Intel Making Significant Strides Toward Exascale Computing

| About: Intel Corporation (INTC)


Intel is progressing well in HPC with leading institutions adopting Intel’s omni-path architecture.

Mellanox is also making headway in HPC, but unlikely to defeat Intel.

Intel has designed a shareholder-friendly exascale computing strategy.

Intel (NASDAQ:INTC) has big plans for high-performance computing, popularly known as HPC. The company's goal is re-architecting HPC via its scalable system framework (SSF). SSF is an innovative HPC design philosophy based on Intel's omni-path architecture (OPA). The company has already started shipping OPA. Barry Davis, general manager, HPC Compute and Networks at Intel, said that OPA is progressing steadily.

Intel Committed to Develop Exascale Technology

Intel's original plan was developing exascale technology within 2018. Keeping that in mind, Intel acquired QLogic's InfiniBand product line and certain assets of its InfiniBand business in January 2012 for $125 million. Intel then started offering InfiniBand APIs along with QLogic's TrueScale fabric.

Intel believes that with HPC slowly transitioning toward exascale computing, InfiniBand is creating obstructions in the transition process in terms of performance and scaling weakness. Intel introduced SSF replacing the TrueScale platform to address these issues. In addition, it launched OPA to accomplish its exascale mission.

Although exascale is facing significant challenges in terms of in power efficiency and programmability, and the exascale timeline has been pushed beyond 2020, Intel has a strong commitment to develop exascale technology via exploiting its SSF approach.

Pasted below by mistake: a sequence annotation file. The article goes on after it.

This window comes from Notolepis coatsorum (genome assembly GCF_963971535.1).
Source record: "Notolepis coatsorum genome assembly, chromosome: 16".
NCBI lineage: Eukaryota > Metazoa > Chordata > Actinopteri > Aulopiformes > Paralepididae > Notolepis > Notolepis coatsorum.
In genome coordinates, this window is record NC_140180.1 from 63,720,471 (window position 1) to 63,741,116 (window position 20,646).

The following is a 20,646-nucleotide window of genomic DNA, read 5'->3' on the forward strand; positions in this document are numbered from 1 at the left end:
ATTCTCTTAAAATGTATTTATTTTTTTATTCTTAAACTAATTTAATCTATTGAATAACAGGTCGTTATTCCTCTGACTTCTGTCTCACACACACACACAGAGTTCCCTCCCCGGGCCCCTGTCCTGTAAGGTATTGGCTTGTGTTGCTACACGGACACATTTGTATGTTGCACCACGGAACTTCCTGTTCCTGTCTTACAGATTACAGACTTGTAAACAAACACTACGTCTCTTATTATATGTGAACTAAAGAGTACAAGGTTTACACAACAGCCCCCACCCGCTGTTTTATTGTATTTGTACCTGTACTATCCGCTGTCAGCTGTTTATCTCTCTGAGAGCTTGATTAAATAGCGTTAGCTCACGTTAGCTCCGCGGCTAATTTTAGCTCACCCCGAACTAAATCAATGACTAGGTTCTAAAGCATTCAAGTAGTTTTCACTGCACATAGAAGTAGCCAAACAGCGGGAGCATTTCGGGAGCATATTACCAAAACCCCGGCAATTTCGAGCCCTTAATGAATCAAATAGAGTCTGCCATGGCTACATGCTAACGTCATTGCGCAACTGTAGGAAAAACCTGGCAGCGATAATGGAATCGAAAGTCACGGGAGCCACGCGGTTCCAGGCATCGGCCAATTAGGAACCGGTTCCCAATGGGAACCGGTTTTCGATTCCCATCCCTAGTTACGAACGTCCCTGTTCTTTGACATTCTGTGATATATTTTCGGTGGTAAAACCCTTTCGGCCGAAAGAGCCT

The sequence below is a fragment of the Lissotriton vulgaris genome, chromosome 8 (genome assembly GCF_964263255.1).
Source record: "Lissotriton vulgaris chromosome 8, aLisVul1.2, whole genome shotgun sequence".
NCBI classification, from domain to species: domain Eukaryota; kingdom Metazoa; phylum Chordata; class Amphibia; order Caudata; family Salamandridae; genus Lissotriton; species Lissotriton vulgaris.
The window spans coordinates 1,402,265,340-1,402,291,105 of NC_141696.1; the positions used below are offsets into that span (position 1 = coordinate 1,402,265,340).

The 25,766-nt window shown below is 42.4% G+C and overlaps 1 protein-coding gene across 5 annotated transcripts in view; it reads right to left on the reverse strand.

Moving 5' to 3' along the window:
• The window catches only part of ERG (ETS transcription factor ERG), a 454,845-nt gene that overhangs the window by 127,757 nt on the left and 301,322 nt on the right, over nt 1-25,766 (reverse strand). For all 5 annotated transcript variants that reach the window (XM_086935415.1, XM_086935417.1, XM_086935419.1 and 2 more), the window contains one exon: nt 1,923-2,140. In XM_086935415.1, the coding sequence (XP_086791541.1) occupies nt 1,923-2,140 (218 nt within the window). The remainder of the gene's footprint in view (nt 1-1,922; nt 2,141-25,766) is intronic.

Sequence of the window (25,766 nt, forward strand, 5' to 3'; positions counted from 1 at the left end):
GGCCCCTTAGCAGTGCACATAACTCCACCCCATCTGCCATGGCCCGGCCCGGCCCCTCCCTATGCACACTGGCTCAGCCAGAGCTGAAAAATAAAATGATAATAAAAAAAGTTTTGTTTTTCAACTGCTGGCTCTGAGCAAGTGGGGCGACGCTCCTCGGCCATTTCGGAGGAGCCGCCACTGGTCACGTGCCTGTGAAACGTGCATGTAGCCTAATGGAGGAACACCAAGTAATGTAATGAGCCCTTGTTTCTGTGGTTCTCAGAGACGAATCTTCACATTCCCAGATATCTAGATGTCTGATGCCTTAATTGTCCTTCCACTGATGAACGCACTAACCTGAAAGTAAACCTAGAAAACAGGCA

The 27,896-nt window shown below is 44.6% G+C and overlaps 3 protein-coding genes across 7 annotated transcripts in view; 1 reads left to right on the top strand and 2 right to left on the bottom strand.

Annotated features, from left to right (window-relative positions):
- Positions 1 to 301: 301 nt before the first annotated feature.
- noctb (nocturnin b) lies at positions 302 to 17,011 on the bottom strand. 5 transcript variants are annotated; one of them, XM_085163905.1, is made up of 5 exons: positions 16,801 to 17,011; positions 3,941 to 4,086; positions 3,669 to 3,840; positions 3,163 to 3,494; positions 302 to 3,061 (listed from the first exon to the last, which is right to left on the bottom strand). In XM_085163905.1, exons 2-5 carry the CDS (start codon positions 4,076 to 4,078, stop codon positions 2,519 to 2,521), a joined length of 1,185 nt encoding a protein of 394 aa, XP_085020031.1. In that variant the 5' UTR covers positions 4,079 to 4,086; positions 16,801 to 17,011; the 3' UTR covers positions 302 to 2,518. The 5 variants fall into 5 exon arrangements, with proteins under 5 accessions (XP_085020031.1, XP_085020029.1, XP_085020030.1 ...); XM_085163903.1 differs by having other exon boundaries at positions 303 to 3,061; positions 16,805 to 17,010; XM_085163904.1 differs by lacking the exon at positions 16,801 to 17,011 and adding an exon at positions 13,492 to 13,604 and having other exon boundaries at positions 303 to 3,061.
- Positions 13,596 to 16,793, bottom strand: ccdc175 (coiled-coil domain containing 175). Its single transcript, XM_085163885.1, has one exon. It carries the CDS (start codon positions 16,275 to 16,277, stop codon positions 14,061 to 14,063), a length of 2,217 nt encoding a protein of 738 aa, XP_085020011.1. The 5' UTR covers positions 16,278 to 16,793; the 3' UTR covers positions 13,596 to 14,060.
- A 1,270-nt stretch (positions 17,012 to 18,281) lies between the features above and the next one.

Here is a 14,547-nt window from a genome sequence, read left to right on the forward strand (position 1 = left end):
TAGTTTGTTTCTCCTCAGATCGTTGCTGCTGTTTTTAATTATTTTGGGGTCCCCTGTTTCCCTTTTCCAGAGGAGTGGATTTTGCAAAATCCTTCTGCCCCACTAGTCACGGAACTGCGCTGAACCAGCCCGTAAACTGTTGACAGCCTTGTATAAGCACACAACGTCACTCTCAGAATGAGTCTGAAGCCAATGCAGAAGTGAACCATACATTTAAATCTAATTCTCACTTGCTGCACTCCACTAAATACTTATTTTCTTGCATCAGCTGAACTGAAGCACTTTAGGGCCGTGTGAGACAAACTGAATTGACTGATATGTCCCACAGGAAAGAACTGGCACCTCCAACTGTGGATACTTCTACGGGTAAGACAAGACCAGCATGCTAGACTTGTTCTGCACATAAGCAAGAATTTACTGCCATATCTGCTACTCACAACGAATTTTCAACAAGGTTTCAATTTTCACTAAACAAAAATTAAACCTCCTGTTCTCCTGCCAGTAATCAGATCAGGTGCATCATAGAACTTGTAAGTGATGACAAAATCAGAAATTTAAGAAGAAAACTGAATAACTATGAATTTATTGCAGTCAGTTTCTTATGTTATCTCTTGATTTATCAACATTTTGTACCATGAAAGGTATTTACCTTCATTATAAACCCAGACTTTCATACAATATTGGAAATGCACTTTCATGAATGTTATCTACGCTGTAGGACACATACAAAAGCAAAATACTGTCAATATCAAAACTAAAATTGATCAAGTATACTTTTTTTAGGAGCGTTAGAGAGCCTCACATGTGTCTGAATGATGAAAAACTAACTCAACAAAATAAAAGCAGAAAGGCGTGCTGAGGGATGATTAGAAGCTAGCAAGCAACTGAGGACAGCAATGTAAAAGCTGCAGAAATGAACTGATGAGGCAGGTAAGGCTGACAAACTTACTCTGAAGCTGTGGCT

Competitive Landscape of Omni-Path Architecture

OPA, the cornerstone of Intel's SSF platform, is actually a 100 Gb/sec solution comprising of PCIe adapters, processors, memory, storage, switches, cables and management software. According to Intel, the SSF platform offers a 48-port switch which supports 26% more servers at 60% less power consumption compared to an InfiniBand solution of equivalent-cost.

Intel's move to acquire InfiniBand from QLogic was aimed at accessing the router technology for establishing its dominance in HPC. Mellanox (NASDAQ:MLNX), the only InfiniBand vendor left in the marketplace, has been offering its 100 Gb/sec solution based on a 36-port Switch-IB switch for running EDR (enhanced data rate) ports. Switch-IB offers InfiniBand routing capabilities with unlimited scalability. It's noteworthy here that Oracle (NYSE:ORCL) has started making InfiniBand switches and adapters for own and third-party use.

Intel's OPA-driven SSF platform will compete against Mellanox's 100 Gb/sec EDR platform. For overcoming the bottlenecks today's HPC operators face as a result of processes-driven parallelism, EDR provides an innovative offloading technology. The technology relies on intelligent interconnect solutions for accelerating process communications. Mellanox believes, "Intelligent interconnect solutions are becoming the new co-processors, and they are therefore becoming a key factor for scalable computing."